John McCain looks to be the Republican nominee for President in 2008.
What are his transportation policies?
As with Obama, there is no explicit transportation policy tab on the candidate's web page. But we can ascertain a few things from his website and other sources: (quotes from website unless otherwise attributed)
(1) He is against earmarks. The good people of Arizona have been blessed by a Senator who refuses to bring home bacon on moral grounds.
"Ending Pork Barrel Spending: Year after year, powerful members of Congress divert taxpayer dollars to special interest pet projects with little or no national value. This practice is especially egregious during wartime, when any federal spending wasted on parochial programs to satisfy special interests represents a failure by the federal government to properly steward tax dollars. John McCain has steadfastly fought to reform this broken system and end the self-serving largesse that defines the current budget process.
As president, John McCain will oppose spending money on projects that siphon away tax dollars collected to fund these important commitments. Setting priorities, and keeping them, is a crucial step toward fiscal restraint and an important priority for a McCain presidency. Every dollar irresponsibly spent by Congress is a dollar diverted from pressing national priorities including lowering the tax burden on working Americans, supporting the men and women fighting the war on terror, making good on the nation's financial commitments at home, including to senior citizens, and paying down the national debt."
To wit: McCain voted against SAFETEA-LU, the last surface transportation bills on the grounds of pork. He does not however oppose in principle federal highway spending (McCain's statement) , rather the specifics of the particular legislation, which he argues was inequitable.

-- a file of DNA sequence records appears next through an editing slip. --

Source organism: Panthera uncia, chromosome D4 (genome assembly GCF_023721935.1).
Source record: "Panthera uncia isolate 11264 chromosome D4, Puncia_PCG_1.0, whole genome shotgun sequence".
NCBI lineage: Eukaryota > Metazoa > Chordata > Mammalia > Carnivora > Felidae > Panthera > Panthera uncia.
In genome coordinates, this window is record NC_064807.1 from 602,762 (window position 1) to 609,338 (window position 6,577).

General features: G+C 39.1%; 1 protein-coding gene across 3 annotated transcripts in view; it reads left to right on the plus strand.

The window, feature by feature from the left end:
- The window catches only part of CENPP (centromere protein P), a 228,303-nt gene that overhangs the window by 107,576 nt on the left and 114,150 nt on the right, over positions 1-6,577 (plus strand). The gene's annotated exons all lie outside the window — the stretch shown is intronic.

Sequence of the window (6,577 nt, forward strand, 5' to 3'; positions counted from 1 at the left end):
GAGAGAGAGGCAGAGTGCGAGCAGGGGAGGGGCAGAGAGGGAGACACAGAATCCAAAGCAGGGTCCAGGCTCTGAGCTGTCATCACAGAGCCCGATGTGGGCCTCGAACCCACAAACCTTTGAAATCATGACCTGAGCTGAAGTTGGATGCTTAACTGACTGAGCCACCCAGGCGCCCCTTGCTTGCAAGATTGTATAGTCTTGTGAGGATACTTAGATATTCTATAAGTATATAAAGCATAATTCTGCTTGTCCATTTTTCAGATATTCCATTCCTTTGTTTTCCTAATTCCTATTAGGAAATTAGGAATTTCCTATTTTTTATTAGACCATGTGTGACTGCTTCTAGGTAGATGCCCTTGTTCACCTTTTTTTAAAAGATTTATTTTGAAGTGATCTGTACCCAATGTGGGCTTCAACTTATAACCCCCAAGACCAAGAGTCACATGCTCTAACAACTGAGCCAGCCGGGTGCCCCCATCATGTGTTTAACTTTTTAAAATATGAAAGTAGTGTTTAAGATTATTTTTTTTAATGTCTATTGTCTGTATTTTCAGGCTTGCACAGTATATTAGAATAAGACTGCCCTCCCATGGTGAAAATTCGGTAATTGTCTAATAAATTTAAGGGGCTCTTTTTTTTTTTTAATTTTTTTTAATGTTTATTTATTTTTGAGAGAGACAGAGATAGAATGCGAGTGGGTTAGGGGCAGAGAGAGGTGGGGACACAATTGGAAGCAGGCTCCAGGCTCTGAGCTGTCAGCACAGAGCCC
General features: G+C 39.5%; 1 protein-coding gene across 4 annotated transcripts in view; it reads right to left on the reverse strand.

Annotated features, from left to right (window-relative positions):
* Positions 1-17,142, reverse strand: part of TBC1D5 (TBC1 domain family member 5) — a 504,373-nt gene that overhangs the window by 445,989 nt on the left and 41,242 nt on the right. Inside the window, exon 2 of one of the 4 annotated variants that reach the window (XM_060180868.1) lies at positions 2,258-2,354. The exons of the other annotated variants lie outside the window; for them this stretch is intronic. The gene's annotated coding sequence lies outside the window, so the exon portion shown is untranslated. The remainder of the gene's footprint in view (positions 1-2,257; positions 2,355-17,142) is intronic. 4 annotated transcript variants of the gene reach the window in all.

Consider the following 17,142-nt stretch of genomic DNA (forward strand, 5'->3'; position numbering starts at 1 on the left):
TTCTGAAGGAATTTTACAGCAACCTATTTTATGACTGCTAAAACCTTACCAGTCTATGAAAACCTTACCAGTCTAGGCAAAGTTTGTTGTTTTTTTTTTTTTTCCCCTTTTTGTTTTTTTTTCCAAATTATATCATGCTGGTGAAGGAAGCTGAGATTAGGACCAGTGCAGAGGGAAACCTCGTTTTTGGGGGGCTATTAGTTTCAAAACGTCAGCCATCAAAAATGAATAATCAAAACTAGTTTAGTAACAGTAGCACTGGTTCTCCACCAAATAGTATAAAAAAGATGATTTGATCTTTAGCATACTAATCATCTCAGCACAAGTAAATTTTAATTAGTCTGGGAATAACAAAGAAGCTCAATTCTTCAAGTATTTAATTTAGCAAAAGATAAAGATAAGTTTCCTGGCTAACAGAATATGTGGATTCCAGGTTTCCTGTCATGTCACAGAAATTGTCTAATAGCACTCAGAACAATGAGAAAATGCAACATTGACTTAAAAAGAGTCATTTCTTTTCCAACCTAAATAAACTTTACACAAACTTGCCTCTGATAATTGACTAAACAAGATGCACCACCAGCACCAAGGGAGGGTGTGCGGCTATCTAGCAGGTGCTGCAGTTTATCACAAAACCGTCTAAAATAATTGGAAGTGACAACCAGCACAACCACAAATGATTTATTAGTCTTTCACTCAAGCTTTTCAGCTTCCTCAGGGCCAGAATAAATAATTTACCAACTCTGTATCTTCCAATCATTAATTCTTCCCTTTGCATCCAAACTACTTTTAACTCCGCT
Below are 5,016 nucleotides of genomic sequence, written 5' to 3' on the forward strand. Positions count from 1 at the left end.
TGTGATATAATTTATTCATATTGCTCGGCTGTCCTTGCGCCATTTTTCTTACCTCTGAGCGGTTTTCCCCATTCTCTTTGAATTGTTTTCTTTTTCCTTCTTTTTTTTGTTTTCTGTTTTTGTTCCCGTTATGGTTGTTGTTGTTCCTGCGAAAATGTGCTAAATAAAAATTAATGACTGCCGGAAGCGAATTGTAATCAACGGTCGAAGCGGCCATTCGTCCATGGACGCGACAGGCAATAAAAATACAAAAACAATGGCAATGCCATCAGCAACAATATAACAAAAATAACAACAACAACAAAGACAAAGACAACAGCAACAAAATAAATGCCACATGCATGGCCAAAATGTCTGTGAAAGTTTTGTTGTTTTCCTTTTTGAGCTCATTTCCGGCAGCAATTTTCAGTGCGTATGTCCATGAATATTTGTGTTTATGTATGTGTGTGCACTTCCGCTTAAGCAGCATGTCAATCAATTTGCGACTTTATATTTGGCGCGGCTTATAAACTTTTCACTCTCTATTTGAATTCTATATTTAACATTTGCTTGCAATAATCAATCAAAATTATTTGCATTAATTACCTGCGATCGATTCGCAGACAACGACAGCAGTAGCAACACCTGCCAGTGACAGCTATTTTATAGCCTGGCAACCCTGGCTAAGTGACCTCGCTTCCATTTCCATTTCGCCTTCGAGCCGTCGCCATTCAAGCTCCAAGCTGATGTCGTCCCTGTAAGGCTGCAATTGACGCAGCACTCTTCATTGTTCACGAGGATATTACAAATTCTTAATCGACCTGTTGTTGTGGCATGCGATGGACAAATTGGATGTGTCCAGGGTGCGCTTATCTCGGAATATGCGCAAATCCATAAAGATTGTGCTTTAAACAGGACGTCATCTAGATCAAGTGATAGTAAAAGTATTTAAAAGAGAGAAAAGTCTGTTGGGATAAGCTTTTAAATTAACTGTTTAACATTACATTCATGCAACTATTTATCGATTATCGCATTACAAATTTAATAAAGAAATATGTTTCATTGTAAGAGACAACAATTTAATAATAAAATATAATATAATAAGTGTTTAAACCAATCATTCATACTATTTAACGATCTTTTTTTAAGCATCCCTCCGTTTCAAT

(2) John McCain is a conservationist who is for clean air and believes in the existence of global warming (for a Republican, this is progress) and who "has offered common sense approaches to limit carbon emissions by harnessing market forces that will bring advanced technologies, such as nuclear energy, to the market faster, reduce our dependence on foreign supplies of energy, and see to it that America leads in a way that ensures all nations do their rightful share."
(3) John McCain supports space exploration
"John McCain is a strong supporter of NASA and the space program. He is proud to have sponsored legislation authorizing funding consistent with the President's vision for the space program, which includes a return of astronauts to the Moon in preparation for a manned mission to Mars. He believes support for a continued US presence in space is of major importance to America's future innovation and security. He has also been a staunch advocate for ensuring that NASA funding is accompanied by proper management and oversight to ensure that the taxpayers receive the maximum return on their investment. John McCain believes curiosity and a drive to explore have always been quintessential American traits. This has been most evident in the space program, for which he will continue his strong support. "
(4) He seems to oppose Amtrak funding, which is not surprising given Arizona's lack of service, and its consistent money-losing nature, see here , and supports state flexibility on using federal funds.
(5) He has generally opposed federal subsidies for ethanol, though he supports it if the price of oil is high enough to make it economically efficient.